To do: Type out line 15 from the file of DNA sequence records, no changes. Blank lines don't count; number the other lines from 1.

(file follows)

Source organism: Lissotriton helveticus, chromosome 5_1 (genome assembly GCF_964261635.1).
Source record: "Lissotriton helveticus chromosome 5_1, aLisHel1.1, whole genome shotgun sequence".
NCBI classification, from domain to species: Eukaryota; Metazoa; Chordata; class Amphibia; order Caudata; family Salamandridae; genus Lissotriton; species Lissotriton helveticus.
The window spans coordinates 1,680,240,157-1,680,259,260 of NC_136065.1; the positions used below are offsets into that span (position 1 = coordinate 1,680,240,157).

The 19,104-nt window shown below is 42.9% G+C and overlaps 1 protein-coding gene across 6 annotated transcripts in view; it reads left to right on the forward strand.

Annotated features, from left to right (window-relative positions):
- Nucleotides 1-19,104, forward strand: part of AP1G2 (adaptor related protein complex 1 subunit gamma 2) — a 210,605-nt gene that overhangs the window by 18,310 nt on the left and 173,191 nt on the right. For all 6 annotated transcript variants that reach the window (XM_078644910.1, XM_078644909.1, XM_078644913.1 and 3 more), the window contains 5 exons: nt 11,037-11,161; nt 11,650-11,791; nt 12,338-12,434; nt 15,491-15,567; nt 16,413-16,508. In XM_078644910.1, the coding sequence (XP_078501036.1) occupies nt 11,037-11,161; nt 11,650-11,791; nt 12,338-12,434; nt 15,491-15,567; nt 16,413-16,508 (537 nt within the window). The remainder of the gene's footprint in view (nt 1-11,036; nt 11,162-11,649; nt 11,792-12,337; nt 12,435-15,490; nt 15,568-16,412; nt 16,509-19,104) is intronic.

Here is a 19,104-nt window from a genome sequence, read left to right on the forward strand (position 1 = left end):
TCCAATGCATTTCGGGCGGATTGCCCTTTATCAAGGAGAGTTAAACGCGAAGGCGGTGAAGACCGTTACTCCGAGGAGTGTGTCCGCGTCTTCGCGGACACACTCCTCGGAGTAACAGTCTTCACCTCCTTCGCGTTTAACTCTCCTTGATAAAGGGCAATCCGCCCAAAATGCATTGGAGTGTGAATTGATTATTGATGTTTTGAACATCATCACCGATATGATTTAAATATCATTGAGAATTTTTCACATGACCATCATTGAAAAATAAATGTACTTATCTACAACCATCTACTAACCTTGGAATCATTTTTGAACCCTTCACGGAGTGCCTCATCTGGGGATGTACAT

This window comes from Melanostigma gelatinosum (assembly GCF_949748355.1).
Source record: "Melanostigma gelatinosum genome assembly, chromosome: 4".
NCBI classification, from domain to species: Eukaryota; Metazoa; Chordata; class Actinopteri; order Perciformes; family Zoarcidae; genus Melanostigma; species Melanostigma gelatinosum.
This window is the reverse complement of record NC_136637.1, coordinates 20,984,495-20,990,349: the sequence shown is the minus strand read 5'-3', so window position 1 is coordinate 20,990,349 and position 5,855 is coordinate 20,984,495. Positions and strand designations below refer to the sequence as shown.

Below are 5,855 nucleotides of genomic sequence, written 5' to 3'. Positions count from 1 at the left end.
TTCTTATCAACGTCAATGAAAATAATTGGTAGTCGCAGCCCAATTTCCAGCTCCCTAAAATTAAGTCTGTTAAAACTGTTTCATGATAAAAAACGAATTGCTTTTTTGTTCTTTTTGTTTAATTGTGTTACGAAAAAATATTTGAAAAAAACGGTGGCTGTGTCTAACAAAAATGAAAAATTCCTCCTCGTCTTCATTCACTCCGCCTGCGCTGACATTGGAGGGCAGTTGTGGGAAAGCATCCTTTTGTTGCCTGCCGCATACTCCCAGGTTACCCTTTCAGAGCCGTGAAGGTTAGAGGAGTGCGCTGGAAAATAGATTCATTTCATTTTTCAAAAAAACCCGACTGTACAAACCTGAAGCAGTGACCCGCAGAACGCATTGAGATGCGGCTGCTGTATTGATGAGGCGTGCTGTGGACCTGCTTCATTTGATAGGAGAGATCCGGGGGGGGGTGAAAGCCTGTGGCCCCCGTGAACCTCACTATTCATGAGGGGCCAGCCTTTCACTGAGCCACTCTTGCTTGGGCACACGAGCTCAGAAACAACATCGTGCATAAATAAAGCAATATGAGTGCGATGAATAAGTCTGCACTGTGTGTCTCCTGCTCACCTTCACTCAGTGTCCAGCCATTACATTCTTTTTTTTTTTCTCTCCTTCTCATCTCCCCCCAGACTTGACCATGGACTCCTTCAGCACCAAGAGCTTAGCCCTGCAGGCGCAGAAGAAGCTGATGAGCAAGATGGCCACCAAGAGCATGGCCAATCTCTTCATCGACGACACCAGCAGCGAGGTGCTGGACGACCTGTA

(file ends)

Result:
TTCTTATCAACGTCAATGAAAATAATTGGTAGTCGCAGCCCAATTTCCAGCTCCCTAAAATTAAGTCTGTTAAAACTGTTTCATGATAAAAAACGAATTGCTTTTTTGTTCTTTTTGTTTAATTGTGTTACGAAAAAATATTTGAAAAAAACGGTGGCTGTGTCTAACAAAAATGAAAAATTCCTCCTCGTCTTCATTCACTCCGCCTGCGCTGACATTGGAGGGCAGTTGTGGGAAAGCATCCTTTTGTTGCCTGCCGCATACTCCCAGGTTACCCTTTCAGAGCCGTGAAGGTTAGAGGAGTGCGCTGGAAAATAGATTCATTTCATTTTTCAAAAAAACCCGACTGTACAAACCTGAAGCAGTGACCCGCAGAACGCATTGAGATGCGGCTGCTGTATTGATGAGGCGTGCTGTGGACCTGCTTCATTTGATAGGAGAGATCCGGGGGGGGGTGAAAGCCTGTGGCCCCCGTGAACCTCACTATTCATGAGGGGCCAGCCTTTCACTGAGCCACTCTTGCTTGGGCACACGAGCTCAGAAACAACATCGTGCATAAATAAAGCAATATGAGTGCGATGAATAAGTCTGCACTGTGTGTCTCCTGCTCACCTTCACTCAGTGTCCAGCCATTACATTCTTTTTTTTTTTCTCTCCTTCTCATCTCCCCCCAGACTTGACCATGGACTCCTTCAGCACCAAGAGCTTAGCCCTGCAGGCGCAGAAGAAGCTGATGAGCAAGATGGCCACCAAGAGCATGGCCAATCTCTTCATCGACGACACCAGCAGCGAGGTGCTGGACGACCTGTA